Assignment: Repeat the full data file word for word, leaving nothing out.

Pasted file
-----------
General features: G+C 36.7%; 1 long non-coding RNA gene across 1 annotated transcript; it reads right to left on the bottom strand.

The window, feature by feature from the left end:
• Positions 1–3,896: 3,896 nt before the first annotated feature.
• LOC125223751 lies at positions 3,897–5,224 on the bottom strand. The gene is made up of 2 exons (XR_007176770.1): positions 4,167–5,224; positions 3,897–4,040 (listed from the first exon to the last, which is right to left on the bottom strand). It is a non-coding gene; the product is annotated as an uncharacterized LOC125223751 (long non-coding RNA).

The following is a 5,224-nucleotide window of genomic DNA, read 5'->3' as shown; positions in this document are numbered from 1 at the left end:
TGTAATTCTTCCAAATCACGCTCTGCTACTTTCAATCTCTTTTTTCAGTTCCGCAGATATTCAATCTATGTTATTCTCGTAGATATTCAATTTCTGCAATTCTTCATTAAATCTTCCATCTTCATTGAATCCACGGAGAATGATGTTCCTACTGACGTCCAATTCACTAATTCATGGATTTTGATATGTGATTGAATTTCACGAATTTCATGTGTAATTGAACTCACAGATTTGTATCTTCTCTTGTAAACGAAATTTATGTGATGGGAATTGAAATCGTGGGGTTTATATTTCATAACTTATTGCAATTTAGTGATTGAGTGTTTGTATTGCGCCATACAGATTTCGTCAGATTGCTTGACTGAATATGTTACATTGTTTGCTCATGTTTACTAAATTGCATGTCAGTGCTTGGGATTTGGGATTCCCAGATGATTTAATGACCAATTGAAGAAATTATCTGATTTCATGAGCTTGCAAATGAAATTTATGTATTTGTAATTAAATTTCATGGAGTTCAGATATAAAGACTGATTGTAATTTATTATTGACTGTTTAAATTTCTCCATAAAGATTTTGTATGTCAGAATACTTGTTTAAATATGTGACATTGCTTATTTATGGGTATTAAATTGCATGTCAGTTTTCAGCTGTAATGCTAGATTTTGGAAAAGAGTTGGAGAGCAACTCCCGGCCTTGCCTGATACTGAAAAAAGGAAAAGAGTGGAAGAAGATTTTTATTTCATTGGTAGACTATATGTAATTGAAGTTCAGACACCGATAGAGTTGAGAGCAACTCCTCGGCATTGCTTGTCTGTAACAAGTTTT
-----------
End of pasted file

General features: G+C 36.7%; 1 long non-coding RNA gene across 1 annotated transcript; it reads right to left on the bottom strand.

The window, feature by feature from the left end:
• Positions 1–3,896: 3,896 nt before the first annotated feature.
• LOC125223751 lies at positions 3,897–5,224 on the bottom strand. The gene is made up of 2 exons (XR_007176770.1): positions 4,167–5,224; positions 3,897–4,040 (listed from the first exon to the last, which is right to left on the bottom strand). It is a non-coding gene; the product is annotated as an uncharacterized LOC125223751 (long non-coding RNA).

The following is a 5,224-nucleotide window of genomic DNA, read 5'->3' as shown; positions in this document are numbered from 1 at the left end:
TGTAATTCTTCCAAATCACGCTCTGCTACTTTCAATCTCTTTTTTCAGTTCCGCAGATATTCAATCTATGTTATTCTCGTAGATATTCAATTTCTGCAATTCTTCATTAAATCTTCCATCTTCATTGAATCCACGGAGAATGATGTTCCTACTGACGTCCAATTCACTAATTCATGGATTTTGATATGTGATTGAATTTCACGAATTTCATGTGTAATTGAACTCACAGATTTGTATCTTCTCTTGTAAACGAAATTTATGTGATGGGAATTGAAATCGTGGGGTTTATATTTCATAACTTATTGCAATTTAGTGATTGAGTGTTTGTATTGCGCCATACAGATTTCGTCAGATTGCTTGACTGAATATGTTACATTGTTTGCTCATGTTTACTAAATTGCATGTCAGTGCTTGGGATTTGGGATTCCCAGATGATTTAATGACCAATTGAAGAAATTATCTGATTTCATGAGCTTGCAAATGAAATTTATGTATTTGTAATTAAATTTCATGGAGTTCAGATATAAAGACTGATTGTAATTTATTATTGACTGTTTAAATTTCTCCATAAAGATTTTGTATGTCAGAATACTTGTTTAAATATGTGACATTGCTTATTTATGGGTATTAAATTGCATGTCAGTTTTCAGCTGTAATGCTAGATTTTGGAAAAGAGTTGGAGAGCAACTCCCGGCCTTGCCTGATACTGAAAAAAGGAAAAGAGTGGAAGAAGATTTTTATTTCATTGGTAGACTATATGTAATTGAAGTTCAGACACCGATAGAGTTGAGAGCAACTCCTCGGCATTGCTTGTCTGTAACAAGTTTT